Poverty, Militarism and the Public Schools
Robert C. Koehler | Originally published in CommonDreams -
What’s the difference between education and obedience? If you see very little, you probably have no problem with the militarization of the American school system — or rather, the militarization of the impoverished schools . . . the ones that can’t afford new textbooks or functional plumbing, much less art supplies or band equipment.
The Pentagon has been eyeing these schools — broken and gang-ridden — for a decade now, and seeing its future there. It comes in like a cammy-clad Santa, bringing money and discipline. In return it gets young minds to shape, to (I fear) possess: to turn into the next generation of soldiers, available for the coming wars.
The United States no longer has a draft because the nation no longer believes in war, except abstractly, as background noise. But it has an economic draft: It claims recruits largely from the neighborhoods of hopelessness. Joining the U.S. military is the only opportunity to escape poverty available to millions of young Americans. We have no government programs to build the infrastructure of peace and environmental sustainability — we can’t afford that, so it has to happen on its own (or not at all) — but our military marches on, funded at more than half a trillion dollars a year, into ever more pointless wars of aggression.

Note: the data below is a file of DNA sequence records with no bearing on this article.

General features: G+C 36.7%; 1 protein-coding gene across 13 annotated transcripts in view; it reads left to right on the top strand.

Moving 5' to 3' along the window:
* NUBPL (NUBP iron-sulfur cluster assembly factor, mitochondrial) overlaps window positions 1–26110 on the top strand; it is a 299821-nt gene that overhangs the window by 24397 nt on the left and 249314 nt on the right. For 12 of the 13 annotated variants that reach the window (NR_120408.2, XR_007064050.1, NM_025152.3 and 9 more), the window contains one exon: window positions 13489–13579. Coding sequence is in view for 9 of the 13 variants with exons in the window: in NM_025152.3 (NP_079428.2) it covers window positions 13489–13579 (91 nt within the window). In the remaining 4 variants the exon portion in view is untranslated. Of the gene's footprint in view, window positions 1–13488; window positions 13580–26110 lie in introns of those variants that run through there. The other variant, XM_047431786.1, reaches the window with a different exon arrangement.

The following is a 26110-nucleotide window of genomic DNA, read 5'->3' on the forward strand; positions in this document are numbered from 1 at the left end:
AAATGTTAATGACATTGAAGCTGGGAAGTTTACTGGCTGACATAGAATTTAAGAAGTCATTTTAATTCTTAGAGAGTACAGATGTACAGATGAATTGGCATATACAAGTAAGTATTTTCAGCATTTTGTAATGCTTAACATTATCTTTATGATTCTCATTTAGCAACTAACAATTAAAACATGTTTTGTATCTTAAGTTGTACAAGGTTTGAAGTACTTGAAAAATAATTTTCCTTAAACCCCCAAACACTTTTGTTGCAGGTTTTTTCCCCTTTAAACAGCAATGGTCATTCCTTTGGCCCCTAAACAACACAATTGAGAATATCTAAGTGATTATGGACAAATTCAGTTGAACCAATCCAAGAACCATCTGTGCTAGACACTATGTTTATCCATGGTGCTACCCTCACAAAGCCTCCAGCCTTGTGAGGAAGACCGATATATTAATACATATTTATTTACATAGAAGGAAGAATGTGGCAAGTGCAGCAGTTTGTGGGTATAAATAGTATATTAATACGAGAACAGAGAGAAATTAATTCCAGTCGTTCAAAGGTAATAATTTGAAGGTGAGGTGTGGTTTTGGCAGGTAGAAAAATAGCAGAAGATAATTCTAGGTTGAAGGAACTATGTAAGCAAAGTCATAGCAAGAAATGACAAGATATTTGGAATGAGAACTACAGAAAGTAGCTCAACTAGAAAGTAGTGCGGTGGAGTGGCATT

Glory, glory hallelujah. I’d never been to a Memorial Day parade in my life, but I went to this year’s parade in downtown Chicago because members of the Chicago chapter of Veterans for Peace were going to be there, protesting the militarization of the city’s schools.
Thanks for Your Service, but Don't Tell the Kids About It (We Need Them to Enlist)
Emily Yates | Originally published in Truthout -
The question came over my right shoulder, from a well-dressed woman whose nametag proclaimed her to be a member of the Chamber of Commerce in Pittsburg, California. We were in the Pittsburg High School gymnasium, the location of an end-of-year career fair for graduating seniors. Two other veterans and I, along with a civilian friend, were tabling there with the Full Picture Coalition, a network of individuals dedicated to bringing students the truth about military recruitment, and we'd been conversing with students for nearly two hours before the woman interrupted us to demand, with eyes narrowed, what kind of negativity we might be spreading. Alex, one of the veterans in our group (and a former Army recruiter himself), smiled at her.